The International Day Against
Homophobia (IDAHO) is an event designed to heighten awareness of
homophobia in societies across the globe. The event is now in its
fourth year. Unlike GLBT Pride, celebrated globally in June, whose
mission to foster a healthy acceptance of homosexuality is carried
out with a theme of increasing pride in the gay community, IDAHO is
saying that it is society that must end homophobia. IDAHO
acknowledges that homophobia exists around the world - even
state-sponsored homophobia - and its impact affects all of society
The event is the brainchild of
Louis-Georges Tin, a professor and author of a number of books,
including the Dictionary of Homophobia. Tin, the founder of
IDAHO, a Paris-based organization, has also proposed a United Nations
resolution declaring that homosexuality should no longer be
considered a crime anywhere in the world.
The day has been recognized by
governments worldwide, including the European Parliament, Belgium,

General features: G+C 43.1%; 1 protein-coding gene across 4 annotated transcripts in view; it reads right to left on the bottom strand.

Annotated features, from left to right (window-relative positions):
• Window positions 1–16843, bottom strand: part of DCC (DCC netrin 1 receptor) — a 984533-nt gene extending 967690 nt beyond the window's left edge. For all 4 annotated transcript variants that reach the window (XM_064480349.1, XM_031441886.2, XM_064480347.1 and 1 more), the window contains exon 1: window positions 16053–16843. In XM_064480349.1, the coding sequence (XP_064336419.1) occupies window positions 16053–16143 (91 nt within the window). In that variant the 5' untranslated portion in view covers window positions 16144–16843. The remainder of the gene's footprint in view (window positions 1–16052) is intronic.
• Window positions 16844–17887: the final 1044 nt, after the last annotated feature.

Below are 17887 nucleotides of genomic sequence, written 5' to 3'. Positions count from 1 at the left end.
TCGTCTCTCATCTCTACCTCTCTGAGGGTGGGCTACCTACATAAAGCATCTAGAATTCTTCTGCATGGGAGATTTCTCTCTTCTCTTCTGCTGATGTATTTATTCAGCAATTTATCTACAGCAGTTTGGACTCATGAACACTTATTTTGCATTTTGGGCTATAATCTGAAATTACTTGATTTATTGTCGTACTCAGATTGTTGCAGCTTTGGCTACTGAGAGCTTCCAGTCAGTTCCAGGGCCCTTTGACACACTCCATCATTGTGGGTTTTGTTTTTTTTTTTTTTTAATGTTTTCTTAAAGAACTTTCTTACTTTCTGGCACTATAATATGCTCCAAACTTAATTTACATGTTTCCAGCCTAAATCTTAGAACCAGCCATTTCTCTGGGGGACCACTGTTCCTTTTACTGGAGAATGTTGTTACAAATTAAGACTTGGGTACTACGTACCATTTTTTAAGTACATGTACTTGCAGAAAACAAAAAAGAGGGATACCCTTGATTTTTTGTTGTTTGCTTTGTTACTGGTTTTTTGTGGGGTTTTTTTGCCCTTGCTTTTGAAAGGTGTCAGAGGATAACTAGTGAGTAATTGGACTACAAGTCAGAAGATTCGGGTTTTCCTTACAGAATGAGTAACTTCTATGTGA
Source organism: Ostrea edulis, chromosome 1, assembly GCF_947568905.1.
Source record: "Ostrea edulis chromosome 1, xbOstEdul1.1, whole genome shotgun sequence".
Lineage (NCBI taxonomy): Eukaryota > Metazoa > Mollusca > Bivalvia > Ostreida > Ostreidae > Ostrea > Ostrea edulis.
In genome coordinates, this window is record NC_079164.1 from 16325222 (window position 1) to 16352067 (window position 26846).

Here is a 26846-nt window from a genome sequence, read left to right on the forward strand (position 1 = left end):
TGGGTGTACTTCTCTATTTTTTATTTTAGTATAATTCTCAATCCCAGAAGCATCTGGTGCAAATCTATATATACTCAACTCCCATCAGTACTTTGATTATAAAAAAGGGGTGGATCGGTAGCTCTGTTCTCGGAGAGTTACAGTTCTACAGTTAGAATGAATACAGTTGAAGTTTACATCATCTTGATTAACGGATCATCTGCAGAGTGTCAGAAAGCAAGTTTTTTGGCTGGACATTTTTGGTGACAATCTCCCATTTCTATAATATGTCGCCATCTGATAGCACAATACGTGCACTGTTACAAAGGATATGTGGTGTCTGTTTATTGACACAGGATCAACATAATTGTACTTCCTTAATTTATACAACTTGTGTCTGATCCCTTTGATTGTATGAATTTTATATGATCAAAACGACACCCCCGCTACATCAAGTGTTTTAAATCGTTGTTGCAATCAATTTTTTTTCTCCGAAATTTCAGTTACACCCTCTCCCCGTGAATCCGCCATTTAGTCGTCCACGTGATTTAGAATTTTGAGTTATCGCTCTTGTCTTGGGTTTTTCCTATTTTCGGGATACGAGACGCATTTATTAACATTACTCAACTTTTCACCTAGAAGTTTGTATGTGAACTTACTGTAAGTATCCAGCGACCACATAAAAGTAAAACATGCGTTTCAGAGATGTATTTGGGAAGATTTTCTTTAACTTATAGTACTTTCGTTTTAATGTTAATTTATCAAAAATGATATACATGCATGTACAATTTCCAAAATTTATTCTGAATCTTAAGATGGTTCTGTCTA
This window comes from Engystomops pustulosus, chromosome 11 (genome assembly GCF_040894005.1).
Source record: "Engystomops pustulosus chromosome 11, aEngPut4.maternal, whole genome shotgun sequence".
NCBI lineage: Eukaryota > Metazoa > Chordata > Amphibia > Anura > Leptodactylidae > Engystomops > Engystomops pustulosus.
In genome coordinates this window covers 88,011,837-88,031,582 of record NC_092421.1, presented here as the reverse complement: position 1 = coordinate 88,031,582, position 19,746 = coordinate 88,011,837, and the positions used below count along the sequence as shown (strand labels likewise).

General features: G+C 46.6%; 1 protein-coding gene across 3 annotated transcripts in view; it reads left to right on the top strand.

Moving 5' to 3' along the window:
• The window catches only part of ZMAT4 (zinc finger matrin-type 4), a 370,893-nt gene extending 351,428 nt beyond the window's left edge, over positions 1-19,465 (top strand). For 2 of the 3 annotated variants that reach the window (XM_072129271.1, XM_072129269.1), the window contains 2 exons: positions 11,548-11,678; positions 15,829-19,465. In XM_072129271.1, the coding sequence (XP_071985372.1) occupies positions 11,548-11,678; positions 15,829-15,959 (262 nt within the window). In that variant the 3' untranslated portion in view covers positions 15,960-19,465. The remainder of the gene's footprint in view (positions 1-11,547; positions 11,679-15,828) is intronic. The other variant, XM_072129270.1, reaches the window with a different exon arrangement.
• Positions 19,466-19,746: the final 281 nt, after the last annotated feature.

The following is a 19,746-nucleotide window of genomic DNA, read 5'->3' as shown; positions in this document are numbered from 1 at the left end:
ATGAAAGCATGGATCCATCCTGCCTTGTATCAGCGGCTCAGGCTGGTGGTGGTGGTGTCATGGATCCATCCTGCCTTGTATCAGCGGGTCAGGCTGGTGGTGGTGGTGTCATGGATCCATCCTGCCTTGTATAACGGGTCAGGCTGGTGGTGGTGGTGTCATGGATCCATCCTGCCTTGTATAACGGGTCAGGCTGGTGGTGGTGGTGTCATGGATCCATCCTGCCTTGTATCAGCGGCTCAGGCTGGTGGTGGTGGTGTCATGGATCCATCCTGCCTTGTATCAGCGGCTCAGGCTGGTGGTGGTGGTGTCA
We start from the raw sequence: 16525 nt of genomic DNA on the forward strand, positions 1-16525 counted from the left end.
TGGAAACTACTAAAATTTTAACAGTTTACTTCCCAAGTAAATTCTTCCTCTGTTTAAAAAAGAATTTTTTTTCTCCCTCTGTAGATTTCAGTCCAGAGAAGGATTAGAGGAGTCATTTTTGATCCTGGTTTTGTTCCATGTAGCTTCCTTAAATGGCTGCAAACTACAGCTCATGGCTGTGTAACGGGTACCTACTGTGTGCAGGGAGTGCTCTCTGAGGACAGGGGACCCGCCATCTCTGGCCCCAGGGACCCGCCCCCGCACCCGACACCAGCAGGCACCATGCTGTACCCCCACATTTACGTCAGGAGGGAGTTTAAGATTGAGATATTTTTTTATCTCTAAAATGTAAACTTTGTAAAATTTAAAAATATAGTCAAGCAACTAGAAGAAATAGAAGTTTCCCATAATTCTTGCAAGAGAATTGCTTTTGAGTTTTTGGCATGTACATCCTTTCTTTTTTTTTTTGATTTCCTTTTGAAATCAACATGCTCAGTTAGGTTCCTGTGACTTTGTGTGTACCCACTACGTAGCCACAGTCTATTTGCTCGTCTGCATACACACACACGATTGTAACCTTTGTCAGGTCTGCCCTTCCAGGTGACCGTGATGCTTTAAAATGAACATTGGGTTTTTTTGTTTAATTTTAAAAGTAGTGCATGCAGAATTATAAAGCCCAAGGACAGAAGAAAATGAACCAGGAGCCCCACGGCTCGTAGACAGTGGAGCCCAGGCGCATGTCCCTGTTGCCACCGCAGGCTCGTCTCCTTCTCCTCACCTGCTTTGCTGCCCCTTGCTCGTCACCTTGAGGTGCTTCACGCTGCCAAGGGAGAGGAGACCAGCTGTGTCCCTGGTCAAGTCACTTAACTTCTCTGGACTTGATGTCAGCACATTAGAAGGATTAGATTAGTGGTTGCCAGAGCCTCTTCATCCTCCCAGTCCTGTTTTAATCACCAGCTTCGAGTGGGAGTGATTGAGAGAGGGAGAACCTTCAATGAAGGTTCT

the United Kingdom and Mexico and several provinces of Canada, Brazil
and Spain. The government of Costa Rica recently announced support
for the day. Events are held each year in over 50 countries
In the United Kingdom, London
organizers plan to mark the day by honoring Jody Dobrowski, who was
beaten to death in a homophobic attack.
Mariela Castro, President Raul Castro's
daughter, is organizing Cuba's second anti-homophobic festival. The
weeklong festival's program of movie screenings, debates and book
fairs will culminate with IDAHO. Castro has also proposed legal
recognition of same-sex couples to communist party officials.
In previous years, activist in Japan
delivered letters to the embassies of some of the eighty countries where homosexuality
is a crime. Protests have been organized in Latin American and
Europe. In the US, a minute of silence marked the day.
The date of the event was chosen
because it is the date homosexuality was removed from the World
Health Organization's (WHO) International Classification of Diseases
in 1990. Coincidently, on May 17th, 2004 Massachusetts
became the first State to recognize same-sex marriages.